Suppress global pages via the __supported_pte_mask. The user space
      mappings set PAGE_GLOBAL for the minimal kernel mappings which are
      required for entry/exit. These mappings are set up manually so the
      filtering does not take place.
      
      [ The __supported_pte_mask simplification was written by Thomas Gleixner. ]
      Signed-off-by: default avatarDave Hansen <dave.hansen@linux.intel.com>
      Signed-off-by: default avatarThomas Gleixner <tglx@linutronix.de>
      Reviewed-by: default avatarBorislav Petkov <bp@suse.de>
      Cc: Andy Lutomirski <luto@kernel.org>
      Cc: Boris Ostrovsky <boris.ostrovsky@oracle.com>
      Cc: Borislav Petkov <bp@alien8.de>
      Cc: Brian Gerst <brgerst@gmail.com>
      Cc: David Laight <David.Laight@aculab.com>
      Cc: Denys Vlasenko <dvlasenk@redhat.com>
      Cc: Eduardo Valentin <eduval@amazon.com>
      Cc: Greg KH <gregkh@linuxfoundation.org>
      Cc: H. Peter Anvin <hpa@zytor.com>
      Cc: Josh Poimboeuf <jpoimboe@redhat.com>
      Cc: Juergen Gross <jgross@suse.com>
      Cc: Linus Torvalds <torvalds@linux-foundation.org>
      Cc: Peter Zijlstra <peterz@infradead.org>
      Cc: Will Deacon <will.deacon@arm.com>
      Cc: aliguori@amazon.com
      Cc: daniel.gruss@iaik.tugraz.at
      Cc: hughd@google.com
      Cc: keescook@google.com
      Cc: linux-mm@kvack.org
      Signed-off-by: default avatarIngo Molnar <mingo@kernel.org>
      c313ec66
  8. 16 Nov, 2017 2 commits
  9. 10 Nov, 2017 1 commit
  10. 13 Sep, 2017 1 commit
    • Andy Lutomirski's avatar
      x86/mm/64: Initialize CR4.PCIDE early · c7ad5ad2
      Andy Lutomirski authored
      
      
      cpu_init() is weird: it's called rather late (after early
      identification and after most MMU state is initialized) on the boot
      CPU but is called extremely early (before identification) on secondary
      CPUs.  It's called just late enough on the boot CPU that its CR4 value
      isn't propagated to mmu_cr4_features.
      
      Even if we put CR4.PCIDE into mmu_cr4_features, we'd hit two
      problems.  First, we'd crash in the trampoline code.  That's
      fixable, and I tried that.  It turns out that mmu_cr4_features is
      totally ignored by secondary_start_64(), though, so even with the
      trampoline code fixed, it wouldn't help.
      
      This means that we don't currently have CR4.PCIDE reliably initialized
      before we start playing with cpu_tlbstate.  This is very fragile and
      tends to cause boot failures if I make even small changes to the TLB
      handling code.
      
      Make it more robust: initialize CR4.PCIDE earlier on the boot CPU
      and propagate it to secondary CPUs in start_secondary().
      
      ( Yes, this is ugly.  I think we should have improved mmu_cr4_features
        to actually control CR4 during secondary bootup, but that would be
        fairly intrusive at this stage. )
      Signed-off-by: default avatarAndy Lutomirski <luto@kernel.org>
      Reported-by: default avatarSai Praneeth Prakhya <sai.praneeth.prakhya@intel.com>
      Tested-by: default avatarSai Praneeth Prakhya <sai.praneeth.prakhya@intel.com>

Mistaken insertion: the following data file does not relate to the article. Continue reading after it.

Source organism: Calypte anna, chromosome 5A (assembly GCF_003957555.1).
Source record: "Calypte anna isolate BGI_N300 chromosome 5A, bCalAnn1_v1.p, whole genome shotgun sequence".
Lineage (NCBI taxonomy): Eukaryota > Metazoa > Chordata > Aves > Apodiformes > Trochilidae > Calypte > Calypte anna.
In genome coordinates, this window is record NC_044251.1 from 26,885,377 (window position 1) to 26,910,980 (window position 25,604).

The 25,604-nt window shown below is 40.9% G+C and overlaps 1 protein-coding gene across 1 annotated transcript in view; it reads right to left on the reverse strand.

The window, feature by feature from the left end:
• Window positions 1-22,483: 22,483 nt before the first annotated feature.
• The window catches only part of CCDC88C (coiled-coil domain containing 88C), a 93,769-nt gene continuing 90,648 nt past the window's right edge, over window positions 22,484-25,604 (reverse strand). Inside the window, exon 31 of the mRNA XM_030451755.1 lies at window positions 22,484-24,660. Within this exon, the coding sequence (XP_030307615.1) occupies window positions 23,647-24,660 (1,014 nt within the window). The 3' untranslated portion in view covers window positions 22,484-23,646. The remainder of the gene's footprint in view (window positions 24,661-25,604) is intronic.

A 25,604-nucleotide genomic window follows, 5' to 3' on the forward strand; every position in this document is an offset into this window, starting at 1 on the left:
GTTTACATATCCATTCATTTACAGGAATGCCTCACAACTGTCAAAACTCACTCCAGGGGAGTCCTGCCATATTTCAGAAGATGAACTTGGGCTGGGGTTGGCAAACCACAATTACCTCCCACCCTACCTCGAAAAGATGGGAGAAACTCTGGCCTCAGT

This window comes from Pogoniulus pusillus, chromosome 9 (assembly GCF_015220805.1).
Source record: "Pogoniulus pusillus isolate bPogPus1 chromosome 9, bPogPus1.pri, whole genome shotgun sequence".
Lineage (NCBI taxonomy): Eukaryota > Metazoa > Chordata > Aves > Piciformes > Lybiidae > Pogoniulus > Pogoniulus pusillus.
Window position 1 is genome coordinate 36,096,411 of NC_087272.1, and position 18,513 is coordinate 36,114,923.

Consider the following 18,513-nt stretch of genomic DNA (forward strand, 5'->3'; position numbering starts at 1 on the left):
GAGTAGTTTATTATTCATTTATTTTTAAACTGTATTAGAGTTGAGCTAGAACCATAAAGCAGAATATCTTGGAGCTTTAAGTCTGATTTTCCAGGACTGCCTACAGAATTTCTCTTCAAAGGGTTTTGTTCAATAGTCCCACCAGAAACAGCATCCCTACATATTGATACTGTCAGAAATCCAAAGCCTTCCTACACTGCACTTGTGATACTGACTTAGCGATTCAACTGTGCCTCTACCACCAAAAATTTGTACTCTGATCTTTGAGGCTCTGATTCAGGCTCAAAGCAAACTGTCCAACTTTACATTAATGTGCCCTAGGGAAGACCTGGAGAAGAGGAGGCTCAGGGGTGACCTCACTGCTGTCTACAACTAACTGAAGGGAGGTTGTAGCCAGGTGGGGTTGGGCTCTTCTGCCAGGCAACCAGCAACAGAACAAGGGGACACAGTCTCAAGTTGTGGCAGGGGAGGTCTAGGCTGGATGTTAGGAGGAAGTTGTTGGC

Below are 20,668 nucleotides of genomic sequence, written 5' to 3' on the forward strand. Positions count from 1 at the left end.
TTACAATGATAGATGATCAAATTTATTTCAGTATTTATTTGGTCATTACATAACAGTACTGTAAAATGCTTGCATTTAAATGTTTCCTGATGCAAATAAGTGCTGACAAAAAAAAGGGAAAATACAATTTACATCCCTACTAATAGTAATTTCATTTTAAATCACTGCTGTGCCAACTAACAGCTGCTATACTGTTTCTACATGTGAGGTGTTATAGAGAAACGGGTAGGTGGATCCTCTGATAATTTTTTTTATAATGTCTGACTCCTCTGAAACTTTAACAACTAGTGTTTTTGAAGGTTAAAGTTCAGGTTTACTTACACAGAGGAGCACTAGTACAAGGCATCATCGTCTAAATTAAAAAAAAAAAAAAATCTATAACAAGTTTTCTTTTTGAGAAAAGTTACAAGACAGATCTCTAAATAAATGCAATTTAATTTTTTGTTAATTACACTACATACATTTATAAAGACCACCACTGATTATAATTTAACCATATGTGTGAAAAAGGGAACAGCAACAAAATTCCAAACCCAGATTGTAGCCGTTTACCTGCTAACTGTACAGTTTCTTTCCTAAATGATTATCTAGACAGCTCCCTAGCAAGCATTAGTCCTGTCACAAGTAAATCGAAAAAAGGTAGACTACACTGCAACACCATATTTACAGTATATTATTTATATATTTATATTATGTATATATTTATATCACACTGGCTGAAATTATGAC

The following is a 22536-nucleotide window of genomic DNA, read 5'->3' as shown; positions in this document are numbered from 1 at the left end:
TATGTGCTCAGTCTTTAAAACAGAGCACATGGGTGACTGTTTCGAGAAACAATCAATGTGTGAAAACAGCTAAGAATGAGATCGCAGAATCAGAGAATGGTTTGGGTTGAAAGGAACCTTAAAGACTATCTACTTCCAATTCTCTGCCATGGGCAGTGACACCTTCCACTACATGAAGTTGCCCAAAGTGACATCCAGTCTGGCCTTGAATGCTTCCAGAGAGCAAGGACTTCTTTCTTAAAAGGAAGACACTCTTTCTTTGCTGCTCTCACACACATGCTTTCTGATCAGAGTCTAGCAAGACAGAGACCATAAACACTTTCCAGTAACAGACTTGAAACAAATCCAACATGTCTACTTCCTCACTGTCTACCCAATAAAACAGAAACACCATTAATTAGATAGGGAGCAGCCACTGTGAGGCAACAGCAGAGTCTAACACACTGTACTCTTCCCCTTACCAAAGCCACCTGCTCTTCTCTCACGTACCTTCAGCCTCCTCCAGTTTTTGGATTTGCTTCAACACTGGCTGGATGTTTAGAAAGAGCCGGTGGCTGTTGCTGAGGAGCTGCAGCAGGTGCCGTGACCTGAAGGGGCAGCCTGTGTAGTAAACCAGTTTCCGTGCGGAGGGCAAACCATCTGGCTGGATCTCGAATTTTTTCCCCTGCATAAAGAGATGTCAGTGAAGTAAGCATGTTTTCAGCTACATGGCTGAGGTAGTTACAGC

Cc: Borislav Petkov <bpetkov@suse.de>
      Cc: Linus Torvalds <torvalds@linux-foundation.org>
      Cc: Peter Zijlstra <peterz@infradead.org>
      Cc: Thomas Gleixner <tglx@linutronix.de>
      Cc: linux-kernel@vger.kernel.org
      Fixes: 660da7c9
      
       ("x86/mm: Enable CR4.PCIDE on supported systems")
      Signed-off-by: default avatarIngo Molnar <mingo@kernel.org>
      c7ad5ad2
  11. 11 Aug, 2017 1 commit
  12. 25 Jul, 2017 1 commit
    • Andy Lutomirski's avatar
      x86/mm: Implement PCID based optimization: try to preserve old TLB entries using PCID · 10af6235
      Andy Lutomirski authored
      PCID is a "process context ID" -- it's what other architectures call
      an address space ID.  Every non-global TLB entry is tagged with a
      PCID, only TLB entries that match the currently selected PCID are
      used, and we can switch PGDs without flushing the TLB.  x86's
      PCID is 12 bits.
      
      This is an unorthodox approach to using PCID.  x86's PCID is far too
      short to uniquely identify a process, and we can't even really
      uniquely identify a running process because there are monster
      systems with over 4096 CPUs.  To make matters worse, past attempts
      to use all 12 PCID bits have resulted in slowdowns instead of
      speedups.
      
      This patch uses PCID differently.  We use a PCID to identify a
      recently-used mm on a per-cpu basis.  An mm has no fixed PCID
      binding at all; instead, we give it a fresh PCID each time it's
      loaded except in cases where we want to preserve the TLB, in which
      case we reuse a recent value.
      
      Here are some benchmark results, done on a Skylake laptop at 2.3 GHz
      (turbo off, intel_pstate requesting max performance) under KVM with
      the guest using idle=poll (to avoid artifacts when bouncing between
      CPUs).  I haven't done any real statistics here -- I just ran them
      in a loop and picked the fastest results that didn't look like
      outliers.  Unpatched means commit a4eb8b99
      
      , so all the
      bookkeeping overhead is gone.
      
      ping-pong between two mms on the same CPU using eventfd:
      
        patched:         1.22µs
        patched, nopcid: 1.33µs
        unpatched:       1.34µs
      
      Same ping-pong, but now touch 512 pages (all zero-page to minimize
      cache misses) each iteration.  dTLB misses are measured by
      dtlb_load_misses.miss_causes_a_walk: